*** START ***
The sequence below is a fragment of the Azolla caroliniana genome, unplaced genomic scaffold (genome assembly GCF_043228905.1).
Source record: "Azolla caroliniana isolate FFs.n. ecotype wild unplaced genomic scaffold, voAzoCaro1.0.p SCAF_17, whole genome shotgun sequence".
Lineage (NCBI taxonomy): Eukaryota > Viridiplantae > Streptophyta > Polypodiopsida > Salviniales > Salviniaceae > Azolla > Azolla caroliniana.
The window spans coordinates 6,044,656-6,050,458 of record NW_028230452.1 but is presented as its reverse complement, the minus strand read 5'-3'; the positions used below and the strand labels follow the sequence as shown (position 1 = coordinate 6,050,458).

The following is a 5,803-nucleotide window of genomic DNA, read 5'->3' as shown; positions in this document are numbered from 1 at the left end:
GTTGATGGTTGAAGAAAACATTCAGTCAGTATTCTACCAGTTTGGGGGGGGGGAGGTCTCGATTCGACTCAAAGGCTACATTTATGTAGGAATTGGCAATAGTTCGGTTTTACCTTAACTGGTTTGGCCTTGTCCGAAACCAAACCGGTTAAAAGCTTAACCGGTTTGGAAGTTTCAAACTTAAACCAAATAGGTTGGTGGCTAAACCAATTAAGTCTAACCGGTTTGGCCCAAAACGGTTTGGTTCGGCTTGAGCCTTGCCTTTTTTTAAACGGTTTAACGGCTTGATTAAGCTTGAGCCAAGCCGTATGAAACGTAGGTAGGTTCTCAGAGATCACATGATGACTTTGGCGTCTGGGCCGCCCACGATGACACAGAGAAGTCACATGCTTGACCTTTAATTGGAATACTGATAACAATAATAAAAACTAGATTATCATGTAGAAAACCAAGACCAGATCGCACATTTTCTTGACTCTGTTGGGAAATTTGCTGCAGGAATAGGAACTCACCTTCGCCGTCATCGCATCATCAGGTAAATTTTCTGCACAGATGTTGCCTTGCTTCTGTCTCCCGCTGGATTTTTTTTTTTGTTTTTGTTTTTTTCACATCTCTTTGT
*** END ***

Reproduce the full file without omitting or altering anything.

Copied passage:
The sequence below is a fragment of the Azolla caroliniana genome, unplaced genomic scaffold (genome assembly GCF_043228905.1).
Source record: "Azolla caroliniana isolate FFs.n. ecotype wild unplaced genomic scaffold, voAzoCaro1.0.p SCAF_17, whole genome shotgun sequence".
Lineage (NCBI taxonomy): Eukaryota > Viridiplantae > Streptophyta > Polypodiopsida > Salviniales > Salviniaceae > Azolla > Azolla caroliniana.
The window spans coordinates 6,044,656-6,050,458 of record NW_028230452.1 but is presented as its reverse complement, the minus strand read 5'-3'; the positions used below and the strand labels follow the sequence as shown (position 1 = coordinate 6,050,458).

The following is a 5,803-nucleotide window of genomic DNA, read 5'->3' as shown; positions in this document are numbered from 1 at the left end:
GTTGATGGTTGAAGAAAACATTCAGTCAGTATTCTACCAGTTTGGGGGGGGGGAGGTCTCGATTCGACTCAAAGGCTACATTTATGTAGGAATTGGCAATAGTTCGGTTTTACCTTAACTGGTTTGGCCTTGTCCGAAACCAAACCGGTTAAAAGCTTAACCGGTTTGGAAGTTTCAAACTTAAACCAAATAGGTTGGTGGCTAAACCAATTAAGTCTAACCGGTTTGGCCCAAAACGGTTTGGTTCGGCTTGAGCCTTGCCTTTTTTTAAACGGTTTAACGGCTTGATTAAGCTTGAGCCAAGCCGTATGAAACGTAGGTAGGTTCTCAGAGATCACATGATGACTTTGGCGTCTGGGCCGCCCACGATGACACAGAGAAGTCACATGCTTGACCTTTAATTGGAATACTGATAACAATAATAAAAACTAGATTATCATGTAGAAAACCAAGACCAGATCGCACATTTTCTTGACTCTGTTGGGAAATTTGCTGCAGGAATAGGAACTCACCTTCGCCGTCATCGCATCATCAGGTAAATTTTCTGCACAGATGTTGCCTTGCTTCTGTCTCCCGCTGGATTTTTTTTTTTGTTTTTGTTTTTTTCACATCTCTTTGT